Call for Papers: „Wittgenstein and Philosophy of Technology“

Techné: Research in Philosophy and Technology

Special Issue, Expected: Volume 22, Issue 3, 2018

@ SPT     @ techné

Guest Editors:

  • Mark Coeckelbergh, University of Vienna, Austria

  • Michael Funk, University of Vienna, Austria

  • Stefan Koller, University of Colorado, USA

Submission Deadline: October 1st, 2017

Few philosophers of technology enlist Wittgenstein’s work when thinking about technology, and scholars of Wittgenstein pay scant attention to remarks about technology in his work. This double neglect of (aspects of) Wittgenstein’s work is symptomatic of a more general gap between philosophy of language and philosophy of technology. This special issue of Techné: Research in Philosophy of Technology, entitled “Wittgenstein and Philosophy of Technology”, aims to close these gaps with innovative research papers that use Wittgenstein to conceptually develop existing investigations in philosophy of technology and/or to better understand and evaluate technologies in the 21st century.

Questions to be investigated will include, but are in no way limited to, the following:

  1. Is Ludwig Wittgenstein a “forgotten” classical author in the philosophy of technology? Can we read Wittgenstein’s works in a way that renders these works helpful to the philosophy of technology?

  2. Conversely, could current positions and concepts in the philosophy of technology furnish a criticism of Wittgenstein’s thought, a criticism perhaps underdeveloped in or absent from the established reception (positive or critical) of Wittgenstein’s works?

  3. Can Wittgenstein’s late reflections on use and forms of life add to, possibly even recitfy, current understandings of these notions in the philosophy of technology?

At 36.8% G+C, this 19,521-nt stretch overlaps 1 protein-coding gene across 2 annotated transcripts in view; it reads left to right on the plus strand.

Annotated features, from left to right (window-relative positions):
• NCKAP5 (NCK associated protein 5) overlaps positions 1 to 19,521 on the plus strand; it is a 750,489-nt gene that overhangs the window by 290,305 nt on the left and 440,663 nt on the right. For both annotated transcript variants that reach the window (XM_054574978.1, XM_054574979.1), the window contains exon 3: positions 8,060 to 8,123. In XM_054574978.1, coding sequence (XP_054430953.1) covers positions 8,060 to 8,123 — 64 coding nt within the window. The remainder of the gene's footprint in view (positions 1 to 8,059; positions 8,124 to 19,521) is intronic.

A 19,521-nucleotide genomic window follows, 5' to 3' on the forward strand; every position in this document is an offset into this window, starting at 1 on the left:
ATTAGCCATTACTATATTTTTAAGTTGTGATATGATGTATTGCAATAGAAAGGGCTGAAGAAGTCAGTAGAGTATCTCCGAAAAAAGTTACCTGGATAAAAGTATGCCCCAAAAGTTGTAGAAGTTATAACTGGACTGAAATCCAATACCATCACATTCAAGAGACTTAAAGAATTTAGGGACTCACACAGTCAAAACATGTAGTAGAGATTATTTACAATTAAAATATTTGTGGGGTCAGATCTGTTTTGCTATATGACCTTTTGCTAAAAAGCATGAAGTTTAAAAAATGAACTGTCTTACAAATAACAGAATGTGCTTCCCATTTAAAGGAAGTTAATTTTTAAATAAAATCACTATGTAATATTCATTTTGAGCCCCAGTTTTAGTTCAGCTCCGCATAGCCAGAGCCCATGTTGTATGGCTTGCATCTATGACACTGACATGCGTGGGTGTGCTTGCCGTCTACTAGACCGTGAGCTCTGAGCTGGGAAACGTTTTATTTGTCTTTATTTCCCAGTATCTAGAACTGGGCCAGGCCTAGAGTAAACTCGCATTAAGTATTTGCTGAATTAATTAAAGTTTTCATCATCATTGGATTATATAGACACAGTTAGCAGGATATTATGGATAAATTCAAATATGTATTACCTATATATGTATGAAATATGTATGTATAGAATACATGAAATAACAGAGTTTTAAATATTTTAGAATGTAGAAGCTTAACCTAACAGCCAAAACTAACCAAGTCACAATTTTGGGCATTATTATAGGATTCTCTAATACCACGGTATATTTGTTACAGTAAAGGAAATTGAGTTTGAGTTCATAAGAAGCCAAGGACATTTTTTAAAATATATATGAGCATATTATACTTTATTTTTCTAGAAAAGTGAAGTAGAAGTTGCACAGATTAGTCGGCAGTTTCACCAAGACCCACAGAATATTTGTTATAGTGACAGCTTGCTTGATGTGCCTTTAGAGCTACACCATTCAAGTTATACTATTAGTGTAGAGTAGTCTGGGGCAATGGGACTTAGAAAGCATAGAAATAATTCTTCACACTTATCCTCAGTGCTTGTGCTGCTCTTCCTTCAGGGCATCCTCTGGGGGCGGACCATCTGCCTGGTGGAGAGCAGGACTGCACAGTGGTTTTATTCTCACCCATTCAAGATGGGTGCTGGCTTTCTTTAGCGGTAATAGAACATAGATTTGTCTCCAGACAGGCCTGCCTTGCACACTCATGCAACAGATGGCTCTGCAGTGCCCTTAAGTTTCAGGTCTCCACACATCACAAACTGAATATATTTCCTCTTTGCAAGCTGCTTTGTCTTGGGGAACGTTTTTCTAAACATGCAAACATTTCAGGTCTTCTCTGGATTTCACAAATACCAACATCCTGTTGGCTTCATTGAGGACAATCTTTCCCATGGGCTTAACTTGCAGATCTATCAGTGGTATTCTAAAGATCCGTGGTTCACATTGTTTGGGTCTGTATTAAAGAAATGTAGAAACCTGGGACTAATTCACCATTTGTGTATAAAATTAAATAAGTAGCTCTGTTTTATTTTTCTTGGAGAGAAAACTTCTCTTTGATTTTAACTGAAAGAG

4. What light, if any, does Wittgenstein’s personal engagement with the engineering profession (from his studies in Manchester to his Vienna forays into building technology) shed on his subsequent engagements with philosophy?

  5. What can we learn from Wittgenstein to better understand how we talk to machines and how machines talk to us (e.g. social robots)?

  6. How can we use Wittgenstein to better understand the cultural, social, and political dimensions of contemporary technosciences such as synthetic biology (e.g. usage of the word “life”)?

  7. Does Wittgenstein help us to understand connections between language and technology in the internet of things?

  8. Can a Wittgensteinian approach contribute to addressing the problem of how to communicate specialized disciplinary terminology in transdisciplinary research?

Contributors are invited to critically reflect on these and other issues from various (disciplinary) perspectives and in particular to ponder the two questions (1) of what philosophy of technology can learn from Wittgenstein, and (2) of philosophy of technology and language can be fruitfully linked.

Papers are expected to typically range between 6000 and 8000 words (including notes and references), prepared for blind review with no identifying references to you or your institution and accompanied by an abstract of no more than 300 words plus 4-6 key words. For detailed instructions please consult Techné’s submission guidelines at:

https://www.pdcnet.org/techne/Submission-Guidelines.

Please submit your paper to:

https://mc04.manuscriptcentral.com/techne

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